Excuse me, will you open your bag? I swore in my head and handed my contraband over to the airport security officer. I had been trying to smuggle Schenkstroop, a popular Dutch pancake syrup with a deliciously caramel-like flavor to it, back to Spain with me. After spending a weekend enjoying various street food in Amsterdam, I wished I could take some of their heavenly breakfast concoctions home.
At a stroopwafel stand at Lindemarkt
Stroopwafels are made of two pieces of very thin waffles filled with sweet syrup. If you get them fresh made and eat them while they’re hot, like at this market booth, they melt in your mouth wonderfully!
Pannenkoeken the way Mama Magid makes them
Itamar, my host, treated me to homemade pannenkoeken made with his family’s recipe. Thinner than the American version, Dutch pancakes are somewhere in between a French crepe and fatter IHOP pancakes. Itamar topped them off with Schenkstroop and powdered sugar. Delicious!
When I took my first bite of one of these, I actually thought for a moment that I had been hit by a bike, died, and gone to Heaven. These tiny, fluffy pancakes can be ordered by the dozen and come covered in powdered sugar and butter. Absolutely sinful.
I loved poffertjes so much that I went on a mission to find myself another round of these amazing mini-pancakes on my last morning in the city. In a grocery store on the hunt for Schenkstroop, I asked a friendly Dutch lady to translate some labels for me and point me toward the nearest pancake house. On her recommendation, I headed to breakfast at De Carrousel, a charming pancakes house whose decor is complete with a small carrousel in the center of the dining room. The poffertjes there confirmed my newfound obsession with Dutch breakfast food.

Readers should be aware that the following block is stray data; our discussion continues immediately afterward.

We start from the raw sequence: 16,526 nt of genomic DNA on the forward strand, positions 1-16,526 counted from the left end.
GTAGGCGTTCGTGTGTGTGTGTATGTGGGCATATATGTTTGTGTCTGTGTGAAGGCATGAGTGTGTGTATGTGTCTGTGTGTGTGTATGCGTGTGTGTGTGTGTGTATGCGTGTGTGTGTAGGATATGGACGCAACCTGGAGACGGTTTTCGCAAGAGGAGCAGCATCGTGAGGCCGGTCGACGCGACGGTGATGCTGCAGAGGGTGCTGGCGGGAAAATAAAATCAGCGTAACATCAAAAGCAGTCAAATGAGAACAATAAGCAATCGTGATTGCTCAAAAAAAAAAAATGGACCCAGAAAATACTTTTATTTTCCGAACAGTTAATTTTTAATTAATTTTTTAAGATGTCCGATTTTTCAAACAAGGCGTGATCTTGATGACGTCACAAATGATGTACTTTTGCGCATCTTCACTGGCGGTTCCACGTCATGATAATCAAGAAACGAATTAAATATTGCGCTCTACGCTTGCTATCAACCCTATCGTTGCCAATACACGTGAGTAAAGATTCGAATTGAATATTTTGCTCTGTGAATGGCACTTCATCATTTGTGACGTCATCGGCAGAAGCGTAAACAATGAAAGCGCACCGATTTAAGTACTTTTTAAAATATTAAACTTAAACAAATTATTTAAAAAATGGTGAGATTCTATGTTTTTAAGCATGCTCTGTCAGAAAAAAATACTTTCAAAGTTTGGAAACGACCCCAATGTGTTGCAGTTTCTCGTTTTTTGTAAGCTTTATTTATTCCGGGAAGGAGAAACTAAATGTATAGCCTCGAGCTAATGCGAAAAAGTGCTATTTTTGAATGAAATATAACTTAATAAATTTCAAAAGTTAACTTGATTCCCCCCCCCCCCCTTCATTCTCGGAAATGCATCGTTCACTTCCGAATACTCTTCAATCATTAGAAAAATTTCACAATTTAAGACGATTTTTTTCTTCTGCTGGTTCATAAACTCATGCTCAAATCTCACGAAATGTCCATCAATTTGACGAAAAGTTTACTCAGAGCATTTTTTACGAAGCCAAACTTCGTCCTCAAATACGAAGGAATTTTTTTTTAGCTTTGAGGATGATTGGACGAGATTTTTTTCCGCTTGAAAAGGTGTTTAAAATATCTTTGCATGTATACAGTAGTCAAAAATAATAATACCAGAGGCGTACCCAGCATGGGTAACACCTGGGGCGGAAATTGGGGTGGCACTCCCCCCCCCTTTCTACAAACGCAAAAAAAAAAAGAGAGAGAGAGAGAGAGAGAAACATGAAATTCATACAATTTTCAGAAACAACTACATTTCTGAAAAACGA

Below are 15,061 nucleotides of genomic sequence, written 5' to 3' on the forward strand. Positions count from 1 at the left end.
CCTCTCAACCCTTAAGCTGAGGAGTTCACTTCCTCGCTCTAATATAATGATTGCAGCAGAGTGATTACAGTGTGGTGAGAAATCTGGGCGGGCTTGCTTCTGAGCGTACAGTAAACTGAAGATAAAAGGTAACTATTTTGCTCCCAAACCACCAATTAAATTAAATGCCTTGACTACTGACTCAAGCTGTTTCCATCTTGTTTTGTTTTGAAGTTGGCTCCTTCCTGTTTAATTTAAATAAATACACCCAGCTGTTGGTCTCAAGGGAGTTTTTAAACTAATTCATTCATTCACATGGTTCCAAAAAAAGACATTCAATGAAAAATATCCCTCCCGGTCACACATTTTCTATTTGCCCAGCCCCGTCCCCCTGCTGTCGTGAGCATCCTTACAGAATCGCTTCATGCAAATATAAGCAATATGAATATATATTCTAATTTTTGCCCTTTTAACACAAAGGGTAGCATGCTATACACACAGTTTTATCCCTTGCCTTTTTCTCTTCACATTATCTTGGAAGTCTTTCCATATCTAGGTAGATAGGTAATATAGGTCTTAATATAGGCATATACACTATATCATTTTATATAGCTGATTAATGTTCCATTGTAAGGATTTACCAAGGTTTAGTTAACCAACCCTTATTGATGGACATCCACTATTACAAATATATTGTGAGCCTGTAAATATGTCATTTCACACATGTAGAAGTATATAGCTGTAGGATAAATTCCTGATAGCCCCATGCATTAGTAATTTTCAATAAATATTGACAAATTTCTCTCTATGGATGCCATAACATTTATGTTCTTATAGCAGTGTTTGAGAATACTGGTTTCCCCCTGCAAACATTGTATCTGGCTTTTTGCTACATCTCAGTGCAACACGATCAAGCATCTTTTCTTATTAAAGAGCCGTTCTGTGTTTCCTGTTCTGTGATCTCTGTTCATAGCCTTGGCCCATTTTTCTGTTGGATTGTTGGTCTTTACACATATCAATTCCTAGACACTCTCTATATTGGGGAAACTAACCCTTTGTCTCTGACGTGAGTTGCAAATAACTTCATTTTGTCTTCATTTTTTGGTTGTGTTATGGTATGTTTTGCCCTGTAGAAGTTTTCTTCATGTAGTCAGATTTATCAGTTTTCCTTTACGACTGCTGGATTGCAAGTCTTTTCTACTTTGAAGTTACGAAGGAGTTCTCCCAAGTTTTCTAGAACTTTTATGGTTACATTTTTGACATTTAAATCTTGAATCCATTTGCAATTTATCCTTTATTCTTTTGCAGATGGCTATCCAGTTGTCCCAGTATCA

Chocolate-drenched waffle at the famous Albert Cuyp market
While this waffle was pretty similar to waffles in the US, I definitely appreciated the smiling waffle makers dousing my waffle in three types of melted chocolate and assuring me, “You don’t have to feel guilty, we’re all chocoholics, too!”
Watching my herring be prepared by this friendly Argentine expat
While raw herring doesn’t fall squarely into the Breakfast Foods That Threaten Your Waistline category, this infamous Dutch snack is popular on the streets of Amsterdam. Technically lightly brined, not raw, the fish is served with onions and pickles – either in pieces and eaten with a toothpick or in a broodje haring, sandwiched in bread. While I wasn’t drooling over the herring as much as I was over the pancakes, I did enjoy the typical snack.
Returning to Spain, where a typical breakfast is some toast with oil and a cup of coffee, and pancakes are a foreign concept, I found myself longing for these Dutch treats. One thing was clear to me – Amsterdam is a paradise for breakfast lovers!